Transformations of FCC catalysts and carbonaceous deposits during repeated reaction-regeneration cycles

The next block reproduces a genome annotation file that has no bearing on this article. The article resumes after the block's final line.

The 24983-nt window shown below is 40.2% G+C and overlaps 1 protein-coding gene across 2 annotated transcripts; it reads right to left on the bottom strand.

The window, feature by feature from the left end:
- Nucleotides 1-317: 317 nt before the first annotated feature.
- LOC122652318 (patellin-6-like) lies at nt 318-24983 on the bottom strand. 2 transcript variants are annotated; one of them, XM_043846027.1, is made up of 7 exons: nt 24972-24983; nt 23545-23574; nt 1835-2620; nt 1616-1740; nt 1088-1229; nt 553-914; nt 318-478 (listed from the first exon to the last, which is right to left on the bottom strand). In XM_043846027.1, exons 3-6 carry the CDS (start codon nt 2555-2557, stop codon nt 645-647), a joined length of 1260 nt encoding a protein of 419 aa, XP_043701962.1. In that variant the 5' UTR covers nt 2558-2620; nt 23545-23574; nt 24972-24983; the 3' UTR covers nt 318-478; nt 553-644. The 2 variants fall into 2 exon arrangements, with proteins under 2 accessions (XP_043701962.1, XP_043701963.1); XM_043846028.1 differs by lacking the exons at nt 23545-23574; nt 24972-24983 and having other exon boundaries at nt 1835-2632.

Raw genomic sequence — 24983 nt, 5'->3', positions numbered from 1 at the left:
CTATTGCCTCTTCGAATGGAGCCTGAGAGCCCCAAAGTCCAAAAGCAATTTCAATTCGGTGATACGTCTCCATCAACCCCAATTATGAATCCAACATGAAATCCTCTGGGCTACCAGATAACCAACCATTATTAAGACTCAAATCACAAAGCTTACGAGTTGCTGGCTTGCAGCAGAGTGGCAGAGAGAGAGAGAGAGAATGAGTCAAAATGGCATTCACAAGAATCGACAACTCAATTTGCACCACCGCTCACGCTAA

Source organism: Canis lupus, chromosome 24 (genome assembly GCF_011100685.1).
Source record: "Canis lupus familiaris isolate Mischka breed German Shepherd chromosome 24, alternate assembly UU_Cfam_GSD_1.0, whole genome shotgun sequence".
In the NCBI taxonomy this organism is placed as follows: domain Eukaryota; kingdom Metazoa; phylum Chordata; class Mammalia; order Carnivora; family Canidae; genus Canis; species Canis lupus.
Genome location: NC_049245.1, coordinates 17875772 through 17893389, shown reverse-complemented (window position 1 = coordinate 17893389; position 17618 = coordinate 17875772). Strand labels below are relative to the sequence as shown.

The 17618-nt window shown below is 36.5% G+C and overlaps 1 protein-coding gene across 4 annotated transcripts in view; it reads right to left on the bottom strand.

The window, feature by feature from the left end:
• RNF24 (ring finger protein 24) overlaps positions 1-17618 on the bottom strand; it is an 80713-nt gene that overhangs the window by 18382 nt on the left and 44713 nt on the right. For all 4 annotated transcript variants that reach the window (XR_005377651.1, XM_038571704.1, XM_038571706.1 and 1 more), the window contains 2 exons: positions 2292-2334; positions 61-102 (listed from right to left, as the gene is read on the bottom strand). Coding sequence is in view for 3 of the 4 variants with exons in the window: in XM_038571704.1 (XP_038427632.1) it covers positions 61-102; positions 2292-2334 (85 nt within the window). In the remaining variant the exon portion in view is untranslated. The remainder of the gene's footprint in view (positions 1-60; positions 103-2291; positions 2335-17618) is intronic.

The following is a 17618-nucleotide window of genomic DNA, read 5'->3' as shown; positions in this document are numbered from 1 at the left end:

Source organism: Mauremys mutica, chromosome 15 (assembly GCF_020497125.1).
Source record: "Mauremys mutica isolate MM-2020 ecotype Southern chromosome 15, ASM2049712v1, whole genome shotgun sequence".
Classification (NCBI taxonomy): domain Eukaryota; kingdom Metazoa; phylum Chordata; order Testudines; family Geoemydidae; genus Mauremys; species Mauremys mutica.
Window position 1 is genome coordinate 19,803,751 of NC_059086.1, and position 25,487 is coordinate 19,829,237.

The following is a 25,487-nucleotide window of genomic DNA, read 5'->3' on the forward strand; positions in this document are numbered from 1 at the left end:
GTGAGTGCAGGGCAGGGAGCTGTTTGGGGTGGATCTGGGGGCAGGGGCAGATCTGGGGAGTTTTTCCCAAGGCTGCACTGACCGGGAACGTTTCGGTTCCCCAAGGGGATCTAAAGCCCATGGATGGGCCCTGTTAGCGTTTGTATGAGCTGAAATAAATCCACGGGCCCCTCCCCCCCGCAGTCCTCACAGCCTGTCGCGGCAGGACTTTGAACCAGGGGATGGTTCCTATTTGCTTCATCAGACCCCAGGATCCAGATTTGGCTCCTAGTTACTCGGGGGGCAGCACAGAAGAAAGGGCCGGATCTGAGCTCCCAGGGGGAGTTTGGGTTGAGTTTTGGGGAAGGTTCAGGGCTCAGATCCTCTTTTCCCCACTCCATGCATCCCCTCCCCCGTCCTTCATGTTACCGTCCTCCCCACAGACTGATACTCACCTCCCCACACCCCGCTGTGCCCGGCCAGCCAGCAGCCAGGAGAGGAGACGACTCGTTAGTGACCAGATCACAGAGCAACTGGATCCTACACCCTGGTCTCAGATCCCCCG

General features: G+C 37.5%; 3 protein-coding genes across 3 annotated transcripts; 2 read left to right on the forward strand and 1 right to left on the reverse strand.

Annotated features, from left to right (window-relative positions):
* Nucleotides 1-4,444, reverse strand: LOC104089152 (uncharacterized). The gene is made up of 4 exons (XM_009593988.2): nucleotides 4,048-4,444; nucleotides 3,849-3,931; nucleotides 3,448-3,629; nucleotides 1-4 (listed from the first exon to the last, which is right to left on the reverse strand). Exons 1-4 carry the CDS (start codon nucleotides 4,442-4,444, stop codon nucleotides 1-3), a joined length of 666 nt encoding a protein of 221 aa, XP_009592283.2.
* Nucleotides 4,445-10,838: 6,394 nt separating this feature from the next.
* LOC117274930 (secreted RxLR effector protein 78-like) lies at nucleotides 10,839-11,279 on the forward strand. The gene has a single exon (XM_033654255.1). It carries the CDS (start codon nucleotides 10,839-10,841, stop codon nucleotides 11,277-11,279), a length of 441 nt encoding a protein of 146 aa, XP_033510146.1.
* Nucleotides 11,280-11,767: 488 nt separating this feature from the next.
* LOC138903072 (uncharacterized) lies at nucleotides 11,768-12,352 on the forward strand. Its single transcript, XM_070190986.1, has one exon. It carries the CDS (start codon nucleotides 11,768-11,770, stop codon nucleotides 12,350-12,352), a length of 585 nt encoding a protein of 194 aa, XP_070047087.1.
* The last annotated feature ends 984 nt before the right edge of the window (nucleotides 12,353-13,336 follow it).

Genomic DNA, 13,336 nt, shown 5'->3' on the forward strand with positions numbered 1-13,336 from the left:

Transformation of an industrial zeolite-based fluid catalytic cracking (FCC) catalyst and its coke deposits during regeneration following FCC reactions of a representative refinery stream (a 1:1 weight basis mixture of light cycle oil and heavy gas oil) are investigated. The coked catalysts are regenerated on stream, between reaction cycles, in a regenerator maintained at 700 °C. Coked samples after 1, 22 and 45 reaction cycles (FCC-1, FCC-22 and FCC-45) are collected and analyzed using X-ray photoelectron spectroscopy (XPS), in-situ Raman spectroscopy, X-ray diffraction (XRD), nitrogen and oxygen adsorption–desorption isotherms, scanning electron microscopy (SEM) and 27Al magic angle spinning nuclear magnetic resonance (MAS NMR) spectroscopy. Our results indicate that the amount of coke decreased and the coke concentrated preferentially on the surface of the catalyst particles as the catalyst is subjected to an increasing number of reaction-regeneration cycles. A decrease in the micropore volume and total acidity of the catalyst is observed due to pore blockage by coke and the damage to the crystalline structure of the catalyst induced by cycling. The most significant catalyst deactivation is observed during the first reaction step. The increased number of reaction cycles and thermal aging also change the structural order of the graphitic species or the morphology of the coke, producing harder coke that is more difficult to oxidize.